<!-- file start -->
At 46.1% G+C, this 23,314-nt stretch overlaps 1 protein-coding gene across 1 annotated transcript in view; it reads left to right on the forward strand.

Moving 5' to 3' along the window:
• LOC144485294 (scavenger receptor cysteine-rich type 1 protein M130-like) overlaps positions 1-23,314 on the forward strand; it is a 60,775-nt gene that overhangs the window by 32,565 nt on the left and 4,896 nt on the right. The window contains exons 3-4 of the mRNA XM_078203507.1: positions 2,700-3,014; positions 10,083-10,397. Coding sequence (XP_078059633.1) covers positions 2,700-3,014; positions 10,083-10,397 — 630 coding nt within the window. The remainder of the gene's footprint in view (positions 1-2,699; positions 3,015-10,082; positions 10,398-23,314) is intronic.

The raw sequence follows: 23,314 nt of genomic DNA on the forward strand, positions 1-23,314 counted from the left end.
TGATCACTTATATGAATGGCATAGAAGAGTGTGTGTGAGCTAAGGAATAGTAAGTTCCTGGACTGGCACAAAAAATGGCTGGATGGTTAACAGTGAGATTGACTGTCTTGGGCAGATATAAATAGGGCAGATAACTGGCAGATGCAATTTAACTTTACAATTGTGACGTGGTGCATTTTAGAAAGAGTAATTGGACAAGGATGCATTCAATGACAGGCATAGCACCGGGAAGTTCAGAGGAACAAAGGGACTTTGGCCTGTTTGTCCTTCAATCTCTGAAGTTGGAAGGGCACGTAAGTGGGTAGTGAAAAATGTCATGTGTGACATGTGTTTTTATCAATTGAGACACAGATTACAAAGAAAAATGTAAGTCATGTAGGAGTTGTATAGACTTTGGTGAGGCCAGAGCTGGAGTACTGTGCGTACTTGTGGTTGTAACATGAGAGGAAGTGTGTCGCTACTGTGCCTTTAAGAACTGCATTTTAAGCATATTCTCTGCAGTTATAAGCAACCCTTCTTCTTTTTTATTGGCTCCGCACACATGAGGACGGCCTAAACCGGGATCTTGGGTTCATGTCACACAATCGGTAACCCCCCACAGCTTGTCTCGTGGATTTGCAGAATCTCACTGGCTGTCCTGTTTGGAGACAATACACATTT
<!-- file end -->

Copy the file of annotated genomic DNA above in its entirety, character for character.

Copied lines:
At 46.1% G+C, this 23,314-nt stretch overlaps 1 protein-coding gene across 1 annotated transcript in view; it reads left to right on the forward strand.

Moving 5' to 3' along the window:
• LOC144485294 (scavenger receptor cysteine-rich type 1 protein M130-like) overlaps positions 1-23,314 on the forward strand; it is a 60,775-nt gene that overhangs the window by 32,565 nt on the left and 4,896 nt on the right. The window contains exons 3-4 of the mRNA XM_078203507.1: positions 2,700-3,014; positions 10,083-10,397. Coding sequence (XP_078059633.1) covers positions 2,700-3,014; positions 10,083-10,397 — 630 coding nt within the window. The remainder of the gene's footprint in view (positions 1-2,699; positions 3,015-10,082; positions 10,398-23,314) is intronic.

The raw sequence follows: 23,314 nt of genomic DNA on the forward strand, positions 1-23,314 counted from the left end.
TGATCACTTATATGAATGGCATAGAAGAGTGTGTGTGAGCTAAGGAATAGTAAGTTCCTGGACTGGCACAAAAAATGGCTGGATGGTTAACAGTGAGATTGACTGTCTTGGGCAGATATAAATAGGGCAGATAACTGGCAGATGCAATTTAACTTTACAATTGTGACGTGGTGCATTTTAGAAAGAGTAATTGGACAAGGATGCATTCAATGACAGGCATAGCACCGGGAAGTTCAGAGGAACAAAGGGACTTTGGCCTGTTTGTCCTTCAATCTCTGAAGTTGGAAGGGCACGTAAGTGGGTAGTGAAAAATGTCATGTGTGACATGTGTTTTTATCAATTGAGACACAGATTACAAAGAAAAATGTAAGTCATGTAGGAGTTGTATAGACTTTGGTGAGGCCAGAGCTGGAGTACTGTGCGTACTTGTGGTTGTAACATGAGAGGAAGTGTGTCGCTACTGTGCCTTTAAGAACTGCATTTTAAGCATATTCTCTGCAGTTATAAGCAACCCTTCTTCTTTTTTATTGGCTCCGCACACATGAGGACGGCCTAAACCGGGATCTTGGGTTCATGTCACACAATCGGTAACCCCCCACAGCTTGTCTCGTGGATTTGCAGAATCTCACTGGCTGTCCTGTTTGGAGACAATACACATTT